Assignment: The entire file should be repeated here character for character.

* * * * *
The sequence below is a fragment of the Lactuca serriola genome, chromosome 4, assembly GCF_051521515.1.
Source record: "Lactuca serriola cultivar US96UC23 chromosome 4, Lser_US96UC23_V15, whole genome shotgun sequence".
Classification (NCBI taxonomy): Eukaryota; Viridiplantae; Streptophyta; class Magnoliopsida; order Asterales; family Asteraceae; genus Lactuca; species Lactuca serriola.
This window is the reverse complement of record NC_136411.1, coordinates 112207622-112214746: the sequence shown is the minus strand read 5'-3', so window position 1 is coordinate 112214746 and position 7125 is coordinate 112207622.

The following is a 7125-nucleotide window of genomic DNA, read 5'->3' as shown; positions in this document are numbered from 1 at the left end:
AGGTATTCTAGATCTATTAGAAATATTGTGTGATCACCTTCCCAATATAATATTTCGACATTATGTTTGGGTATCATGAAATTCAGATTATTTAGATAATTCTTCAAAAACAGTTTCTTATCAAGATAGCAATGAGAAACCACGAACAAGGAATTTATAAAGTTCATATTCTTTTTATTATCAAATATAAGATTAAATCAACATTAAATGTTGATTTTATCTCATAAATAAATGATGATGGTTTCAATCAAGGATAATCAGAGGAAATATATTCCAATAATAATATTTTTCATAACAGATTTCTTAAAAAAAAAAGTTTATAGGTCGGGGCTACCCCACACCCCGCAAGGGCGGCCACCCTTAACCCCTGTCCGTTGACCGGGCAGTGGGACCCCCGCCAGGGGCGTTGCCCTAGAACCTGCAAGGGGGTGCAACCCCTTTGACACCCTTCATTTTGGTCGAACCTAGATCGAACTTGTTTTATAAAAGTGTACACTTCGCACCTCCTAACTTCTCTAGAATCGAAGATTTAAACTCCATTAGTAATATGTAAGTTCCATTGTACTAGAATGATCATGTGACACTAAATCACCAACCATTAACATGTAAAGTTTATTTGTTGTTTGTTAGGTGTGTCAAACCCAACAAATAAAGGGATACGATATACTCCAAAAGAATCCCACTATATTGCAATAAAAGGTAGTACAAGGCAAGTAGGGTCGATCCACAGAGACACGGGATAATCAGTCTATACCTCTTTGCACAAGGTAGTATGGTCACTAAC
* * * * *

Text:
The sequence below is a fragment of the Lactuca serriola genome, chromosome 4, assembly GCF_051521515.1.
Source record: "Lactuca serriola cultivar US96UC23 chromosome 4, Lser_US96UC23_V15, whole genome shotgun sequence".
Classification (NCBI taxonomy): Eukaryota; Viridiplantae; Streptophyta; class Magnoliopsida; order Asterales; family Asteraceae; genus Lactuca; species Lactuca serriola.
This window is the reverse complement of record NC_136411.1, coordinates 112207622-112214746: the sequence shown is the minus strand read 5'-3', so window position 1 is coordinate 112214746 and position 7125 is coordinate 112207622.

The following is a 7125-nucleotide window of genomic DNA, read 5'->3' as shown; positions in this document are numbered from 1 at the left end:
AGGTATTCTAGATCTATTAGAAATATTGTGTGATCACCTTCCCAATATAATATTTCGACATTATGTTTGGGTATCATGAAATTCAGATTATTTAGATAATTCTTCAAAAACAGTTTCTTATCAAGATAGCAATGAGAAACCACGAACAAGGAATTTATAAAGTTCATATTCTTTTTATTATCAAATATAAGATTAAATCAACATTAAATGTTGATTTTATCTCATAAATAAATGATGATGGTTTCAATCAAGGATAATCAGAGGAAATATATTCCAATAATAATATTTTTCATAACAGATTTCTTAAAAAAAAAAGTTTATAGGTCGGGGCTACCCCACACCCCGCAAGGGCGGCCACCCTTAACCCCTGTCCGTTGACCGGGCAGTGGGACCCCCGCCAGGGGCGTTGCCCTAGAACCTGCAAGGGGGTGCAACCCCTTTGACACCCTTCATTTTGGTCGAACCTAGATCGAACTTGTTTTATAAAAGTGTACACTTCGCACCTCCTAACTTCTCTAGAATCGAAGATTTAAACTCCATTAGTAATATGTAAGTTCCATTGTACTAGAATGATCATGTGACACTAAATCACCAACCATTAACATGTAAAGTTTATTTGTTGTTTGTTAGGTGTGTCAAACCCAACAAATAAAGGGATACGATATACTCCAAAAGAATCCCACTATATTGCAATAAAAGGTAGTACAAGGCAAGTAGGGTCGATCCACAGAGACACGGGATAATCAGTCTATACCTCTTTGCACAAGGTAGTATGGTCACTAAC